Leaves_Leslie J. Mehrhoff, University of Connecticut, Bugwood.org
Note how small the hydrilla leaves are, photo by Leslie J. Mehrhoff, University of Connecticut, Bugwood.org

Identifying hydrilla can be very tricky at times because it looks similar to a native plant, American elodea, and another invasive plant, Brazilian elodea. There are a few distinguishing characteristics that set hydrilla apart from the other two aforementioned species. The leaves are 5/8 inches long and they grow in whorls of 3-10, 5 leaves per whorl being most common. The leaves have distinct serrated edges. A key feature is the dull-white to yellowish, potato like tuber that grow 2-12 inches below the sediment.

Leslie J. Mehrhoff, University of Connecticut, Bugwood.org
A dense mat of hydrilla, photo by Leslie J. Mehrhoff, University of Connecticut, Bugwood.org

Hydrilla is thought to have originated from the island of Sri Lanka and possibly the southern mainland of India, but it arrived in the United States from Korea as a popular aquarium plant. Colonies were first identified in canals in Miami and Tampa, Florida. Hydrilla fragments made their way up to New York by attaching to boats, their trailers, and live wells. Boat motors, oars, and other equipment break the plant into fragments, facilitating its spread throughout the affected water body and into nearby water bodies that are hydrologically connected. Hydrilla can spread between water bodies that are separated by geographic distance by “hitching a ride” on watercraft trailers and other recreational equipment. The first time hydrilla was discovered in New York was in August 2011, when Jordan Stark found the species in Cayuga Inlet in the Finger Lakes In September of 2012, the species was found in the Erie Canal in North Tonawanda by a U.S. Fish and Wildlife biologist. It has also since been found in Long Island, including Caleb Smith State Park Preserve in Phillips Mill Pond. Since the introduction of hydrilla in New York, a coalition of partners, which includes many state agencies, non-profit organizations, and businesses have taken quick action to help prevent its further spread. After a population of hydrilla is found, partners mobilize resources to conduct a focused education and outreach campaign and survey the area where hydrilla was found to understand the full extent of the population. Once surveying is completed a management plan is implemented, which includes aquatic herbicide application. To learn more about best management practices, please go to http://hydrillacollaborative.com.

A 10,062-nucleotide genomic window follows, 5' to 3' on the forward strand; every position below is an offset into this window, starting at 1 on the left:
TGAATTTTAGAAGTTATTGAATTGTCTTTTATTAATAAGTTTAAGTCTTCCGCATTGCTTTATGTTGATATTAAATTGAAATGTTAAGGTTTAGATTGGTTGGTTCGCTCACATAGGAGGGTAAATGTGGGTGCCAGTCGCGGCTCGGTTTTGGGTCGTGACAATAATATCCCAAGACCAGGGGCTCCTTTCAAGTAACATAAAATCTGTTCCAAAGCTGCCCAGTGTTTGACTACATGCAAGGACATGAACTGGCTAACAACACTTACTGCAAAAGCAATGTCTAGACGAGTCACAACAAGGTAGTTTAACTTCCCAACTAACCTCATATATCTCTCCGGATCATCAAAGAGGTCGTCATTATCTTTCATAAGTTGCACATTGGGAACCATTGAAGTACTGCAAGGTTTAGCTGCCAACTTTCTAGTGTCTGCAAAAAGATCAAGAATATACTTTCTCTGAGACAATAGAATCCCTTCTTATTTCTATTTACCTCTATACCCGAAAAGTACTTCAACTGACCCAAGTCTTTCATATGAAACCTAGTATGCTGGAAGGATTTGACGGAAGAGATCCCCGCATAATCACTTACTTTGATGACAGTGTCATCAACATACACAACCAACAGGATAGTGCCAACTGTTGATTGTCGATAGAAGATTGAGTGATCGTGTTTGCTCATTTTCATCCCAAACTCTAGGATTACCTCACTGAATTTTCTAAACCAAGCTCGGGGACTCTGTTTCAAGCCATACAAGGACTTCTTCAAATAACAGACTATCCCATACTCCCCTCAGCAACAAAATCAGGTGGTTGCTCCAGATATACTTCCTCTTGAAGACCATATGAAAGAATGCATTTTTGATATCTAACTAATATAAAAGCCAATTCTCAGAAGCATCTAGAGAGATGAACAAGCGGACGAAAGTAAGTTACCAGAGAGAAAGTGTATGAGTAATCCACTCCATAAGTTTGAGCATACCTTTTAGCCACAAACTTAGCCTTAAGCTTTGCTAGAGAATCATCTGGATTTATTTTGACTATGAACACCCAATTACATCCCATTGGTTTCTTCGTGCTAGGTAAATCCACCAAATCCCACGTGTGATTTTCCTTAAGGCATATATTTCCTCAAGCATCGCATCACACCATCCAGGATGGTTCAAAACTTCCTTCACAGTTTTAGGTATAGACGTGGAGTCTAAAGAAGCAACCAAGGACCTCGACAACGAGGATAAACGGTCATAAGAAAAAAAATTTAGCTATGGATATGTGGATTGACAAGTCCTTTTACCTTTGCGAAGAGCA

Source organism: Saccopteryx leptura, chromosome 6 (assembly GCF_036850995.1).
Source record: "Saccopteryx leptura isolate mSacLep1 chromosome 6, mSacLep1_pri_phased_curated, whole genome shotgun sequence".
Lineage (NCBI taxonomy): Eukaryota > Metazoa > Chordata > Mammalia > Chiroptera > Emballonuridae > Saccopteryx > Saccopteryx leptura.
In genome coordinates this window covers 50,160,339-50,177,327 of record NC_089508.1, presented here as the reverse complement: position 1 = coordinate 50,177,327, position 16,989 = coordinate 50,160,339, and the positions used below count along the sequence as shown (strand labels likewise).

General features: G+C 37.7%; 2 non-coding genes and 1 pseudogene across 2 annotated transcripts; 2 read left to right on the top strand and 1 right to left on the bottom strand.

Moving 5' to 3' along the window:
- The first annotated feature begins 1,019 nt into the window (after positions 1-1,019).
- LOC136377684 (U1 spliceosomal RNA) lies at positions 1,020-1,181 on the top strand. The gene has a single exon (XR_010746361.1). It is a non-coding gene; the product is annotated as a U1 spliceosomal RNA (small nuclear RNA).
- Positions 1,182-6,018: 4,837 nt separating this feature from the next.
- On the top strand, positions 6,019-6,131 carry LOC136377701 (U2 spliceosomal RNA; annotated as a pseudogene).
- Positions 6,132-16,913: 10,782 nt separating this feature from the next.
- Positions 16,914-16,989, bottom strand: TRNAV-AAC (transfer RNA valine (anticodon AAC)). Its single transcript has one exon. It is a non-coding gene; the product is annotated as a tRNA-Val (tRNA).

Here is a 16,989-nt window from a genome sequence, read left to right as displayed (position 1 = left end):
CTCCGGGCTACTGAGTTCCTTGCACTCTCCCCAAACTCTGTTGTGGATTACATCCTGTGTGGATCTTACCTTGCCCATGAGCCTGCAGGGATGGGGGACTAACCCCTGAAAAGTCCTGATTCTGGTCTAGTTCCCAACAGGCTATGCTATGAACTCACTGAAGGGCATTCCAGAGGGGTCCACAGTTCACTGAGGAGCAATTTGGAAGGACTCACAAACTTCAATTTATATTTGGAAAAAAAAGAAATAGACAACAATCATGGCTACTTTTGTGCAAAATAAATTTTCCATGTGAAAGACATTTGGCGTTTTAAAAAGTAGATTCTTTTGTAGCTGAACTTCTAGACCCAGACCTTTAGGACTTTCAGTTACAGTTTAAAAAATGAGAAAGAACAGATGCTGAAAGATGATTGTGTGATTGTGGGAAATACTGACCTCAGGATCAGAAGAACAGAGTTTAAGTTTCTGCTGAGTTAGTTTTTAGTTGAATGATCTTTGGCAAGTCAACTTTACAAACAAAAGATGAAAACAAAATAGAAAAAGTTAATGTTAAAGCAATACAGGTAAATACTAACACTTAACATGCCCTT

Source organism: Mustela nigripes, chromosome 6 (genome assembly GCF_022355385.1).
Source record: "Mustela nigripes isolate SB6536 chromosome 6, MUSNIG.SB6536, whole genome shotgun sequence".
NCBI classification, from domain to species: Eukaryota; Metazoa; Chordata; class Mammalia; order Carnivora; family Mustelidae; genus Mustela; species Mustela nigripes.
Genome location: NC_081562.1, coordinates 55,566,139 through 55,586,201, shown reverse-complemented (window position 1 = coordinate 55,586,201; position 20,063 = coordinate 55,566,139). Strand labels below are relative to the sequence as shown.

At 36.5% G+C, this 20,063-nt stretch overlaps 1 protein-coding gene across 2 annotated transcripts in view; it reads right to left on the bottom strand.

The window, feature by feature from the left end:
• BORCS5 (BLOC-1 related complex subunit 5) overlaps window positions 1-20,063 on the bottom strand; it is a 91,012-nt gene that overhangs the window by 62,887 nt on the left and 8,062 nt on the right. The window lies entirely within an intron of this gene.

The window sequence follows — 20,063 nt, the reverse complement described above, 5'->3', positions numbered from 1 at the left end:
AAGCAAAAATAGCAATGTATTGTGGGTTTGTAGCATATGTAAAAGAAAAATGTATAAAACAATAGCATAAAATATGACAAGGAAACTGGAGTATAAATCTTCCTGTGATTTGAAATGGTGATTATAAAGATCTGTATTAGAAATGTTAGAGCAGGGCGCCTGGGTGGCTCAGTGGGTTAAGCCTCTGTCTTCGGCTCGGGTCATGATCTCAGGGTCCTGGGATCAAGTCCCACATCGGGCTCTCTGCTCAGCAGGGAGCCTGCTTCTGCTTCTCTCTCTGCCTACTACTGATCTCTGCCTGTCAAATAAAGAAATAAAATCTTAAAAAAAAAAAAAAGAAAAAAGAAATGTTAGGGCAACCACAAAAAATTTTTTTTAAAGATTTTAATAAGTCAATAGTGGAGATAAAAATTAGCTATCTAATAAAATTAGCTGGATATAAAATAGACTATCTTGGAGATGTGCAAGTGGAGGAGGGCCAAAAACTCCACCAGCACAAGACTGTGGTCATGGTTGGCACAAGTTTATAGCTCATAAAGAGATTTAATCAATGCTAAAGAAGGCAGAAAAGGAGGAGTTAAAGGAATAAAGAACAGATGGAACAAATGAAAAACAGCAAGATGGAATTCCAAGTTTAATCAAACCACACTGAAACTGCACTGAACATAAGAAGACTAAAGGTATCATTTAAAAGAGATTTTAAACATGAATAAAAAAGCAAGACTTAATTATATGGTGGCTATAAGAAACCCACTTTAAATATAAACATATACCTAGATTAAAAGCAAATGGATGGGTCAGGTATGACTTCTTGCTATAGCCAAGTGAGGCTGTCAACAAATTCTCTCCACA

Want to help manage this unruly aquatic plant? Learn how to properly identify hydrilla. If you think you found hydrilla take pictures, mark your location, and contact your regional DEC office or submit your observation with pictures on the iMapInvasives mobile app or website. Also, it is important to clean, drain, and dry your boats and any fishing or recreational equipment!

Hydrilla treatment Erie Canal
Treating hydrilla on the Erie Canal.

References

“Cornell Cooperative Extension Tompkins County.” 2011 Hydrilla Eradication Efforts. N.p., n.d. Web. 11 Sept. 2014. http://ccetompkins.org/environment/invasive-species/fighting-hydrilla2011

“Hydrilla (Hydrilla Verticillata (L.f.) Royle).” New York Invasive Species Information. N.p., 3 Oct. 2012. Web. 11 Sept. 2014. http://www.nyis.info/?action=invasive_detail&id=16

“Aquatic Invasive Species.” HYDRILLA (n.d.): n. pag. Web. 11 Sept.2014 www.in.gov/dnr/files/hydrilla.pdf

“Highly Invasive Aquatic Plant Threatens New York’s Waters.” Department of Environmental Concervation. N.p., 21 Sept. 2012. Web. 11 Sept. 2014. http://www.dec.ny.gov/press/85078.html

“Combating Hydrilla.” US Army Corps of Engineers. N.p., 14 Aug. 2014. Web. 11 Sept. 2014. http://www.lrb.usace.army.mil/Media/NewsStories/tabid/6146/Article/494240/combating-hydrilla.aspx